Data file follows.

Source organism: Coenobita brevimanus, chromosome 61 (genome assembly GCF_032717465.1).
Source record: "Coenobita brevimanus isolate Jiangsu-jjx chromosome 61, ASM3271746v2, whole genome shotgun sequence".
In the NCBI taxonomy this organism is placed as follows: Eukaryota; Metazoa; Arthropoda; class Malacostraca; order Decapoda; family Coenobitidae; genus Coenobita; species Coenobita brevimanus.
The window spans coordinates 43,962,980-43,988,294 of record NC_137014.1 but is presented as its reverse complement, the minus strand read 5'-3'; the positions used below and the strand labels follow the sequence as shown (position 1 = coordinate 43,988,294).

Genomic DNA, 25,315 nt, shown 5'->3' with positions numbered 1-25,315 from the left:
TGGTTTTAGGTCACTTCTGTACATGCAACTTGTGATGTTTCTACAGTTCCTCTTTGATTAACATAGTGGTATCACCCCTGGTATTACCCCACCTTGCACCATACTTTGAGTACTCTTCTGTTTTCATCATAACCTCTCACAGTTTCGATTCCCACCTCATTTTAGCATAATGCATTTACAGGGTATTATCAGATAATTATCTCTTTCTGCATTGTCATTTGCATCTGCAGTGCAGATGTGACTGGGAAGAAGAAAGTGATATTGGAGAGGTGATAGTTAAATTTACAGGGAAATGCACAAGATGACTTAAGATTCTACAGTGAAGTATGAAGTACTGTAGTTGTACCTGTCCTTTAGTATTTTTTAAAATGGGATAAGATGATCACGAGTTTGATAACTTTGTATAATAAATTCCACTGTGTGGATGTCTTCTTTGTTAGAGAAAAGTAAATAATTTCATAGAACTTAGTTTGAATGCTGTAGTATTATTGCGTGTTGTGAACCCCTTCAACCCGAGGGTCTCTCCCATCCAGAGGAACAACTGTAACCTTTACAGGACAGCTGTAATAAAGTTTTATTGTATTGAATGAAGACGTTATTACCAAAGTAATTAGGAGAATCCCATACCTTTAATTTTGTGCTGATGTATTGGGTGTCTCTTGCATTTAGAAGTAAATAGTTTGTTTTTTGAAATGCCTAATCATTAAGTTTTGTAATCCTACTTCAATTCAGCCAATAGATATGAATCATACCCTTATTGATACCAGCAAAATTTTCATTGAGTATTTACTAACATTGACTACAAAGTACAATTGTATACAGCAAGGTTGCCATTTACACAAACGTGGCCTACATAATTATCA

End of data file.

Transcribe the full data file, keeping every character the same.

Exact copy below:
Source organism: Coenobita brevimanus, chromosome 61 (genome assembly GCF_032717465.1).
Source record: "Coenobita brevimanus isolate Jiangsu-jjx chromosome 61, ASM3271746v2, whole genome shotgun sequence".
In the NCBI taxonomy this organism is placed as follows: Eukaryota; Metazoa; Arthropoda; class Malacostraca; order Decapoda; family Coenobitidae; genus Coenobita; species Coenobita brevimanus.
The window spans coordinates 43,962,980-43,988,294 of record NC_137014.1 but is presented as its reverse complement, the minus strand read 5'-3'; the positions used below and the strand labels follow the sequence as shown (position 1 = coordinate 43,988,294).

Genomic DNA, 25,315 nt, shown 5'->3' with positions numbered 1-25,315 from the left:
TGGTTTTAGGTCACTTCTGTACATGCAACTTGTGATGTTTCTACAGTTCCTCTTTGATTAACATAGTGGTATCACCCCTGGTATTACCCCACCTTGCACCATACTTTGAGTACTCTTCTGTTTTCATCATAACCTCTCACAGTTTCGATTCCCACCTCATTTTAGCATAATGCATTTACAGGGTATTATCAGATAATTATCTCTTTCTGCATTGTCATTTGCATCTGCAGTGCAGATGTGACTGGGAAGAAGAAAGTGATATTGGAGAGGTGATAGTTAAATTTACAGGGAAATGCACAAGATGACTTAAGATTCTACAGTGAAGTATGAAGTACTGTAGTTGTACCTGTCCTTTAGTATTTTTTAAAATGGGATAAGATGATCACGAGTTTGATAACTTTGTATAATAAATTCCACTGTGTGGATGTCTTCTTTGTTAGAGAAAAGTAAATAATTTCATAGAACTTAGTTTGAATGCTGTAGTATTATTGCGTGTTGTGAACCCCTTCAACCCGAGGGTCTCTCCCATCCAGAGGAACAACTGTAACCTTTACAGGACAGCTGTAATAAAGTTTTATTGTATTGAATGAAGACGTTATTACCAAAGTAATTAGGAGAATCCCATACCTTTAATTTTGTGCTGATGTATTGGGTGTCTCTTGCATTTAGAAGTAAATAGTTTGTTTTTTGAAATGCCTAATCATTAAGTTTTGTAATCCTACTTCAATTCAGCCAATAGATATGAATCATACCCTTATTGATACCAGCAAAATTTTCATTGAGTATTTACTAACATTGACTACAAAGTACAATTGTATACAGCAAGGTTGCCATTTACACAAACGTGGCCTACATAATTATCA